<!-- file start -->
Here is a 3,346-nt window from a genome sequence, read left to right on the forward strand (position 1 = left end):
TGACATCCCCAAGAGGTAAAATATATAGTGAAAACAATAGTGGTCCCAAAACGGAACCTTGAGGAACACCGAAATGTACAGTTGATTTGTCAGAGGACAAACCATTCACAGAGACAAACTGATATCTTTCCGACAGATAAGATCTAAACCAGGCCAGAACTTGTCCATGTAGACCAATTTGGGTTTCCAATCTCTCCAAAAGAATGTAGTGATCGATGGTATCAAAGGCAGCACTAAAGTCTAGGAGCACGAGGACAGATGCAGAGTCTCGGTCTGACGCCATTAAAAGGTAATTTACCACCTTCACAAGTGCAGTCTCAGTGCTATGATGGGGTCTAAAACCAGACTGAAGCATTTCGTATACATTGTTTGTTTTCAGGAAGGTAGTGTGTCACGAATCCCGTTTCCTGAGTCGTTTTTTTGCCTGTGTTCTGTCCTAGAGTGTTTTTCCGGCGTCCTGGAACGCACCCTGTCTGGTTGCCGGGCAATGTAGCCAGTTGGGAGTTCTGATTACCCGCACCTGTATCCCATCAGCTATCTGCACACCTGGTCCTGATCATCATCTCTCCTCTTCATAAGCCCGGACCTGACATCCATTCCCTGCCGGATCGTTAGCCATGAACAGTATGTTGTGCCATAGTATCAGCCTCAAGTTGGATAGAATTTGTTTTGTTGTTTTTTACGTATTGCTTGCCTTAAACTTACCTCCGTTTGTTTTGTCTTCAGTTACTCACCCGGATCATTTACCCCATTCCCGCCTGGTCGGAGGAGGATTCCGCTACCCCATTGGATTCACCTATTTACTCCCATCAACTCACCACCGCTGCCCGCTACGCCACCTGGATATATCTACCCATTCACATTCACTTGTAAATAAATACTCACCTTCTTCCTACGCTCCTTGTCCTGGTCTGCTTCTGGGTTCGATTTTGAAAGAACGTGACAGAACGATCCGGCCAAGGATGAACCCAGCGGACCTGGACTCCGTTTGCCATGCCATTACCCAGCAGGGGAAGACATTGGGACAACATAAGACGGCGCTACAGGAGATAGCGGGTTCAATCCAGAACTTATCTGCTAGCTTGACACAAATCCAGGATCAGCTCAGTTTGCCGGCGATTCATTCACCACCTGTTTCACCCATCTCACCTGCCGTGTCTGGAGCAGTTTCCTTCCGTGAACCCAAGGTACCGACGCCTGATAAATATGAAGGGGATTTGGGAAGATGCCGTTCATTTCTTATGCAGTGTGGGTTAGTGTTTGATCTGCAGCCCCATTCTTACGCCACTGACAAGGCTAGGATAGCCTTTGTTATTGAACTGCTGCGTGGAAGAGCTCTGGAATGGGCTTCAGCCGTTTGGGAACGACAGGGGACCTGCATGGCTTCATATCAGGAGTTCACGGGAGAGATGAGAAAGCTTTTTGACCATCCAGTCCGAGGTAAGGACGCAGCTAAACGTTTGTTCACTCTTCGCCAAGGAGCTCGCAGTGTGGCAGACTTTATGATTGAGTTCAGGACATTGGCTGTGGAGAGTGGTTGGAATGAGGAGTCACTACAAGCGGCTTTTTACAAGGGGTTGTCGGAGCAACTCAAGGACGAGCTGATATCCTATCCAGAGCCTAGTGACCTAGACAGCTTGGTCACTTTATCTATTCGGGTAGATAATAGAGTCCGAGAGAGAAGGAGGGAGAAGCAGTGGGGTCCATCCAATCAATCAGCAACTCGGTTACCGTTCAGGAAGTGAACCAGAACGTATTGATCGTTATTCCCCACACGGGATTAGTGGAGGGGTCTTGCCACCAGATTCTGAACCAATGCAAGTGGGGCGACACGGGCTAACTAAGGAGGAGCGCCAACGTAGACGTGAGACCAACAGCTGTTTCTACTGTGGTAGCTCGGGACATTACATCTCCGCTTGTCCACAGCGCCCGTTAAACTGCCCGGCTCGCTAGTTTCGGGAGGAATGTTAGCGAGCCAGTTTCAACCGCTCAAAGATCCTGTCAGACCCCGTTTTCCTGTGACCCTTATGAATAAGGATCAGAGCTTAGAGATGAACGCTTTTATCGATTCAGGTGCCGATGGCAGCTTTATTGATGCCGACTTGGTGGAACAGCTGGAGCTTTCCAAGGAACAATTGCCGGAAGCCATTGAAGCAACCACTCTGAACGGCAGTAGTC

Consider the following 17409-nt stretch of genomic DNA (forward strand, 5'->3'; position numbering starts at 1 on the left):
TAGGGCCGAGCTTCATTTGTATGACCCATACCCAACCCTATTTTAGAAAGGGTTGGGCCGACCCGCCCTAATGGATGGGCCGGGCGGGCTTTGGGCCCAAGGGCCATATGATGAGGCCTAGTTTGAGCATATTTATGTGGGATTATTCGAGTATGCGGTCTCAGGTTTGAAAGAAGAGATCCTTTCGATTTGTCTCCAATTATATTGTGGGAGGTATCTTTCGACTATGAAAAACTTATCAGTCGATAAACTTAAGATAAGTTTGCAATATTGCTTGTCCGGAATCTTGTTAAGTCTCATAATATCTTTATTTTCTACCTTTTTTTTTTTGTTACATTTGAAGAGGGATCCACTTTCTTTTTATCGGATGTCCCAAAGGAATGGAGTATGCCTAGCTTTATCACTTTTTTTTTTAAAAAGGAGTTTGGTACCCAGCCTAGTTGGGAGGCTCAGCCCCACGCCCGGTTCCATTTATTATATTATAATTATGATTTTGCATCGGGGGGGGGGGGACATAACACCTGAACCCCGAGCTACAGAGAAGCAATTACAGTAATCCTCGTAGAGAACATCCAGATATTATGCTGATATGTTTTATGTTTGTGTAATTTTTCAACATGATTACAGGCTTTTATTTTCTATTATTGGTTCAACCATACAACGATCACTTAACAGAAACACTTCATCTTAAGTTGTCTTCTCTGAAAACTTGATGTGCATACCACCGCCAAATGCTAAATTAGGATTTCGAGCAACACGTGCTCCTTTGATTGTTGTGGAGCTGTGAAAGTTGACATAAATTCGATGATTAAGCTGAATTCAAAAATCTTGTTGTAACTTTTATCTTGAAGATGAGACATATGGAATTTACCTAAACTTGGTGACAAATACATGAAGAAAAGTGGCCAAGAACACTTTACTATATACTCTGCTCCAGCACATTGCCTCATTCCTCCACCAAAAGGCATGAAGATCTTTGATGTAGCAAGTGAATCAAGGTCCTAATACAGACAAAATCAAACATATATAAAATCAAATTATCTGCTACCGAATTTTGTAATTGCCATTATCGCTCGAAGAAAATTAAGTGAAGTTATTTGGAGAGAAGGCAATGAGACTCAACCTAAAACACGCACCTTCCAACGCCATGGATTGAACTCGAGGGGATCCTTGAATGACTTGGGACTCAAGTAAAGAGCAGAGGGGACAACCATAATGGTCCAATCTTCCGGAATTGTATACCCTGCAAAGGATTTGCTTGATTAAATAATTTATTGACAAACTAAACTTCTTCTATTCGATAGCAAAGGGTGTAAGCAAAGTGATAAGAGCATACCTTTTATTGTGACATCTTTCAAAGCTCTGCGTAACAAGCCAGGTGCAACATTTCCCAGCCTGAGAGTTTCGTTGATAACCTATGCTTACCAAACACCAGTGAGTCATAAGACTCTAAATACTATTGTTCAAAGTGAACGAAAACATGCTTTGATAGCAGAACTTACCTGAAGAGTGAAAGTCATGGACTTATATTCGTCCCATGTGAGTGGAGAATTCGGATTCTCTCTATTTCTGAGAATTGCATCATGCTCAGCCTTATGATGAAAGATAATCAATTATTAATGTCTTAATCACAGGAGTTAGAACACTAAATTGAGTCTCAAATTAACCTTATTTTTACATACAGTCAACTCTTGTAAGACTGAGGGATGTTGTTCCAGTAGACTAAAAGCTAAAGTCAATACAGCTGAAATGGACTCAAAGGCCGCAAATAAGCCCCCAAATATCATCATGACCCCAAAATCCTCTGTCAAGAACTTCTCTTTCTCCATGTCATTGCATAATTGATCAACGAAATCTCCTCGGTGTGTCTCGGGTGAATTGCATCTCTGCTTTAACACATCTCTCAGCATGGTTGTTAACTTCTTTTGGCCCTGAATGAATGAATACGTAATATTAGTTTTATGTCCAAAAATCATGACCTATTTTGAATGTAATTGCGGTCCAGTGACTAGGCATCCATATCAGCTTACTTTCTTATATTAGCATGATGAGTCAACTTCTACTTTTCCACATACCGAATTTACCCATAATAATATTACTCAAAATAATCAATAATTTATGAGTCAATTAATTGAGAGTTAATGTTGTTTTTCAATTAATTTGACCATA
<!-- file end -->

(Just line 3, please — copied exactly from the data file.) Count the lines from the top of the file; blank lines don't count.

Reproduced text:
Consider the following 17409-nt stretch of genomic DNA (forward strand, 5'->3'; position numbering starts at 1 on the left):